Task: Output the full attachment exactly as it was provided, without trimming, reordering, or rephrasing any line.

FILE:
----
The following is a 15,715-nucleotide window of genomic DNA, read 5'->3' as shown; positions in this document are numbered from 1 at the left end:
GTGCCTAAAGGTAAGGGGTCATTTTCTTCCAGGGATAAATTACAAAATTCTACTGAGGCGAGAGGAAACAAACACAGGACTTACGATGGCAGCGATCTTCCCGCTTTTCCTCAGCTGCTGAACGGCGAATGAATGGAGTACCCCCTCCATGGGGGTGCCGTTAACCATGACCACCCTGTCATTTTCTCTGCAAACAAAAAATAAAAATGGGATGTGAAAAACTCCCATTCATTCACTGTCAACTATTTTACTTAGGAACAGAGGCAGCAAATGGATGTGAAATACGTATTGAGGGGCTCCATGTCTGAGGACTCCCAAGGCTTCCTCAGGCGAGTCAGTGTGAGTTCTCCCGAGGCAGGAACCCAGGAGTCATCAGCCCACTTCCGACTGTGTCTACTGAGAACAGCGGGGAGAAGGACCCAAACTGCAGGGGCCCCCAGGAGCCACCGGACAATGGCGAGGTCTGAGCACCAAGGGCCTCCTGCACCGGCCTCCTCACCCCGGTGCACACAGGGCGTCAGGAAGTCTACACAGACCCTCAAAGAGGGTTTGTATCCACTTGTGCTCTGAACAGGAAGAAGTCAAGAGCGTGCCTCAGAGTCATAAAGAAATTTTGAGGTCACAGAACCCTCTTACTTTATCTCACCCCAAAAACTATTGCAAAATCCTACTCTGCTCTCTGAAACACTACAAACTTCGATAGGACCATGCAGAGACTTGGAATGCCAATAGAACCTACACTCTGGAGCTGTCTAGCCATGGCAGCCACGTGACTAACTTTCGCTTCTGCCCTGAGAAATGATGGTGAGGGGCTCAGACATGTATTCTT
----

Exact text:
The following is a 15,715-nucleotide window of genomic DNA, read 5'->3' as shown; positions in this document are numbered from 1 at the left end:
GTGCCTAAAGGTAAGGGGTCATTTTCTTCCAGGGATAAATTACAAAATTCTACTGAGGCGAGAGGAAACAAACACAGGACTTACGATGGCAGCGATCTTCCCGCTTTTCCTCAGCTGCTGAACGGCGAATGAATGGAGTACCCCCTCCATGGGGGTGCCGTTAACCATGACCACCCTGTCATTTTCTCTGCAAACAAAAAATAAAAATGGGATGTGAAAAACTCCCATTCATTCACTGTCAACTATTTTACTTAGGAACAGAGGCAGCAAATGGATGTGAAATACGTATTGAGGGGCTCCATGTCTGAGGACTCCCAAGGCTTCCTCAGGCGAGTCAGTGTGAGTTCTCCCGAGGCAGGAACCCAGGAGTCATCAGCCCACTTCCGACTGTGTCTACTGAGAACAGCGGGGAGAAGGACCCAAACTGCAGGGGCCCCCAGGAGCCACCGGACAATGGCGAGGTCTGAGCACCAAGGGCCTCCTGCACCGGCCTCCTCACCCCGGTGCACACAGGGCGTCAGGAAGTCTACACAGACCCTCAAAGAGGGTTTGTATCCACTTGTGCTCTGAACAGGAAGAAGTCAAGAGCGTGCCTCAGAGTCATAAAGAAATTTTGAGGTCACAGAACCCTCTTACTTTATCTCACCCCAAAAACTATTGCAAAATCCTACTCTGCTCTCTGAAACACTACAAACTTCGATAGGACCATGCAGAGACTTGGAATGCCAATAGAACCTACACTCTGGAGCTGTCTAGCCATGGCAGCCACGTGACTAACTTTCGCTTCTGCCCTGAGAAATGATGGTGAGGGGCTCAGACATGTATTCTT